What a treat to be able to watch Orcas from your back yard! I don’t recall ever seeing them this close to the shore.
Several onlookers lined the sidewalk along Emma Schmitz Memorial Overlook watching a nearby Orca pod. The whales have been spotted all over the area for the last couple of days according to West Seattle Blog reports. The Orca are most likely chasing the large fall chum salmon run which contains nearly 90% of the entire annual chum numbers that migrate down to central & south Puget Sound.
It was also reported that The Whale Trail organization has spotted other aquatic species in the area as well.
Well, maybe not ALL of them…
Scupper, reporting for Beach Drive Blog
We just received this notice of a seal pup along with a reminder of what to do when you spot a seal pup.
I was hoping you might be able to get the word out that Seal Sitters is on the lookout for a very thin harbor seal pup who is using private shoreline along Beach Drive to rest. Yesterday, the pup was in the 5900 block. With such a high tide last evening the pup likely was forced back into the Sound, however, may have sought shelter on a cement ramp or stairs along there.
If you see a pup, please stay well back and contact our hotline immediately at 206-905-SEAL (7325). It may be this pup, Tigger, who was first sighted and protected at Lincoln Park on Sunday morning (you can read our blubberblog post here: http://blubberblog.org/files/c9829896053c3c3c0807550ce5eb1f43-606.html).
Yesterday evening, we rescued a different terribly thin pup along Beach Drive who had numerous bite wounds to the head, neck and body. This is the SECOND bite wound pup we have had in the past few weeks along the stretch of beach from Lincoln Park to Emma Schmitz, all notorious for off-leash dogs. While we do not know for sure yet what animal inflicted the wounds, it is a fact that dogs maul seal pups – sometimes resulting in death – every year in Puget Sound. We are pleading with dog owners to please refrain from letting their dog onto the beach – especially unleashed and unaccompanied by owner.
This is the height of harbor seal pupping season in our area and newly-weaned (along with a few still nursing-age) pups will be trying to rest on West Seattle beaches for the upcoming months. These weaners are most always quite thin and vulnerable. Each day is truly a life and death struggle for them. Please report any harbor seal you see resting on the beach, private or public – dead or alive.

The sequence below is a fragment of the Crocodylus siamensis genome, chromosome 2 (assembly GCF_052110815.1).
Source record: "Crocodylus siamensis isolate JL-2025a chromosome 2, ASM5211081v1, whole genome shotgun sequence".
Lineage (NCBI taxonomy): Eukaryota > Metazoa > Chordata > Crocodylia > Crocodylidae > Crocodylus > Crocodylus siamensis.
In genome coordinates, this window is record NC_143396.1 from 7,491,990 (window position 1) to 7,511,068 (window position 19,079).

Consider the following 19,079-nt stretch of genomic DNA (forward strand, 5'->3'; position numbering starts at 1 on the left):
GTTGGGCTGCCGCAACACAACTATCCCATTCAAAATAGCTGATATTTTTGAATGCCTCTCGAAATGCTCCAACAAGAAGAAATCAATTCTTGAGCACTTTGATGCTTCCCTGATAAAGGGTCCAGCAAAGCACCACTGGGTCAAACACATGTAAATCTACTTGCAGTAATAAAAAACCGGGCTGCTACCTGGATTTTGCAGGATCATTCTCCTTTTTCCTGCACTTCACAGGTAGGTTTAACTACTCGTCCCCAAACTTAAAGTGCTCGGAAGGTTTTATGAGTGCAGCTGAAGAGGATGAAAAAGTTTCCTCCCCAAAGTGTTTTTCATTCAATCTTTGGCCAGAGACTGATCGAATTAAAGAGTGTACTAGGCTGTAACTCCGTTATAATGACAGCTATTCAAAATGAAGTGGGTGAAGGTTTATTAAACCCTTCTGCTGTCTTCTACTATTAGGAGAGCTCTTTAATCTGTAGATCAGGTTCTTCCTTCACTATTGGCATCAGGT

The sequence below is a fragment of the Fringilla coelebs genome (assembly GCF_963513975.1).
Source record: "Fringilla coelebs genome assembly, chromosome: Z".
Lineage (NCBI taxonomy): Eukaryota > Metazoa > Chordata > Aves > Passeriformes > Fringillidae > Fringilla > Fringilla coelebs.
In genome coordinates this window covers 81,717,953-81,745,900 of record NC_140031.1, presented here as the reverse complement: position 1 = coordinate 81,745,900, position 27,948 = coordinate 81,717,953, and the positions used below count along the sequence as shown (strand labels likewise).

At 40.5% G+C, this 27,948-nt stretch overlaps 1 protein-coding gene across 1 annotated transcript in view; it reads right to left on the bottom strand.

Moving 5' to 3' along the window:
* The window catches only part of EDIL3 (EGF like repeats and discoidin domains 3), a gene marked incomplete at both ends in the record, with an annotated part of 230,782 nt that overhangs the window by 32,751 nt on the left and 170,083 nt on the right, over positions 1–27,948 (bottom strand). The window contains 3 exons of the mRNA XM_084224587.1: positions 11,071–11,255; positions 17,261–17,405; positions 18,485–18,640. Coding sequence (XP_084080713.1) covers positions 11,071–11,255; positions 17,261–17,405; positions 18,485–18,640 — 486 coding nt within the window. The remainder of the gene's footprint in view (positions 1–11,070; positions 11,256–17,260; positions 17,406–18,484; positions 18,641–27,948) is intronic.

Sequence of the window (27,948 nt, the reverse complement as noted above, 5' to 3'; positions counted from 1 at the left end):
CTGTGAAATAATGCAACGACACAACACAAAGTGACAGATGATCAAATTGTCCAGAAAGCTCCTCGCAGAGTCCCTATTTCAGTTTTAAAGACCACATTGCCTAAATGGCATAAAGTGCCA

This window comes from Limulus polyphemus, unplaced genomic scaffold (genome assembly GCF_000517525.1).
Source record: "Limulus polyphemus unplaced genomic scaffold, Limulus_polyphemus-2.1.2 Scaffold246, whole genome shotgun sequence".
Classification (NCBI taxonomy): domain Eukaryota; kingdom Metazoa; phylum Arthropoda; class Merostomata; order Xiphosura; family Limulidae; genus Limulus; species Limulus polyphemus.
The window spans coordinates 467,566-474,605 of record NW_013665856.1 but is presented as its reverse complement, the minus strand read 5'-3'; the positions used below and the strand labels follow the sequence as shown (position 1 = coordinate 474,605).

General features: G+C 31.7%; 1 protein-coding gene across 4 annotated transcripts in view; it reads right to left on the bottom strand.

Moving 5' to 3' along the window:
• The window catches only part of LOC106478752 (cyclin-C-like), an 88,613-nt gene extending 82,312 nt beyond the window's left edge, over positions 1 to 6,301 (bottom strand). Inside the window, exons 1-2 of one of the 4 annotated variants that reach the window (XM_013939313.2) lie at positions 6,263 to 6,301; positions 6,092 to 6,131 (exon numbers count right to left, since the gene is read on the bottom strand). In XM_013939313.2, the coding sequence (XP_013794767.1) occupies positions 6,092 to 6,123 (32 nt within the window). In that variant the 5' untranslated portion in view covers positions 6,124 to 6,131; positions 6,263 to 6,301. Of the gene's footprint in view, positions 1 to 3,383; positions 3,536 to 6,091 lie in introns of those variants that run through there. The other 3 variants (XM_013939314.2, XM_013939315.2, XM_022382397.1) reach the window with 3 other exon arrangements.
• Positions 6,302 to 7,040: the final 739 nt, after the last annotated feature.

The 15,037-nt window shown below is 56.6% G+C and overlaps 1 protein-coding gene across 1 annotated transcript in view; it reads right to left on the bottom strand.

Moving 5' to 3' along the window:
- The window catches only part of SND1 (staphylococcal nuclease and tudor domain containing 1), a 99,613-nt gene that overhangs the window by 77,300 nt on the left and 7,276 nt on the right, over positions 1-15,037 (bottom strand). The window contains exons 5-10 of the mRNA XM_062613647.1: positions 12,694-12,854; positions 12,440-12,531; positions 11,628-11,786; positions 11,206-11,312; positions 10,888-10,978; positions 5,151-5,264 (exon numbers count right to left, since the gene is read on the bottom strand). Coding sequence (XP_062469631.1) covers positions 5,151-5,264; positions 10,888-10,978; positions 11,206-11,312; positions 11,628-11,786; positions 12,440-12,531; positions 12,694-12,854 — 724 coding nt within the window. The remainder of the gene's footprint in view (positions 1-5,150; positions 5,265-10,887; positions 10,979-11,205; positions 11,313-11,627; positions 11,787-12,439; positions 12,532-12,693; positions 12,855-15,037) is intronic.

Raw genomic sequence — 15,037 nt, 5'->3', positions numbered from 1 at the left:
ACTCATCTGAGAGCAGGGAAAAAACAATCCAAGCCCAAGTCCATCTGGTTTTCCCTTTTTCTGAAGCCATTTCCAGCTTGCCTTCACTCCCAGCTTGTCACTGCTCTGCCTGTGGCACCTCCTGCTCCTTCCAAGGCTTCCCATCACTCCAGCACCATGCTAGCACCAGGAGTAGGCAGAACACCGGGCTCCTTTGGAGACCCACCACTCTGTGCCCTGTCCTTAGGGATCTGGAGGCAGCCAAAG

And please remember it is against Federal law (Marine Mammal Protection Act) to touch, move or feed a seal pup. Yesterday evening, a well-intentioned soul wrapped the second Beach Drive pup in a towel, which can cause brain damage and death to a pup as he tries to regulate his body temperature and overheats. The pup was taken to rehab last night and we will keep you posted on the pup’s condition.
If you see a pup on your beach, always stay back, keep dogs away and call our hotline and a trained – and NOAA-authorized – first responder will be there shortly.
Thanks so much to all of you for your help!
There’s a very young seal pup that is currently swimming around the 4700-4800 block of Beach Drive. Right now you can hear the youngster calling for (I imagine) their mother. Earlier this morning the youngster was beached on the shores when the tide was down. Seal Sitters did photo graph and document the pup and remind everyone to leave this cute pup alone and contact Seal Sitters should he/she wind up on the beach again.
We’ve been watching a large sea lion floating off the shores of Beach Drive for the last couple hours. You may not even notice him as he looks like a log for a majority of the time…until he lifts his big head for some air.
We did contact Seal Sitters, as I’m told others have as well, and were told that he is probably “sailing” (also referred to as “logging”) to reserve energy during this cold weather. If he does come to shore or seems in distress, the person at Seal Sitters asked that they be called again.
A neighbor from the 4700 block contacted us yesterday regarding large dead jellyfish that were revealed during low tide.
From our Beach Drive neighbor, who also provided this photo: “About 20 huge, dead jellyfish washed up on our beach today. Anyone know what’s happening?”
According to the Seattle Aquarium, the Puget Sound is home to over 340 different types of jellyfish and even when dead, they still have the potential to sting.
I’m not finding information as to why so many would be dead. Do any of our readers know?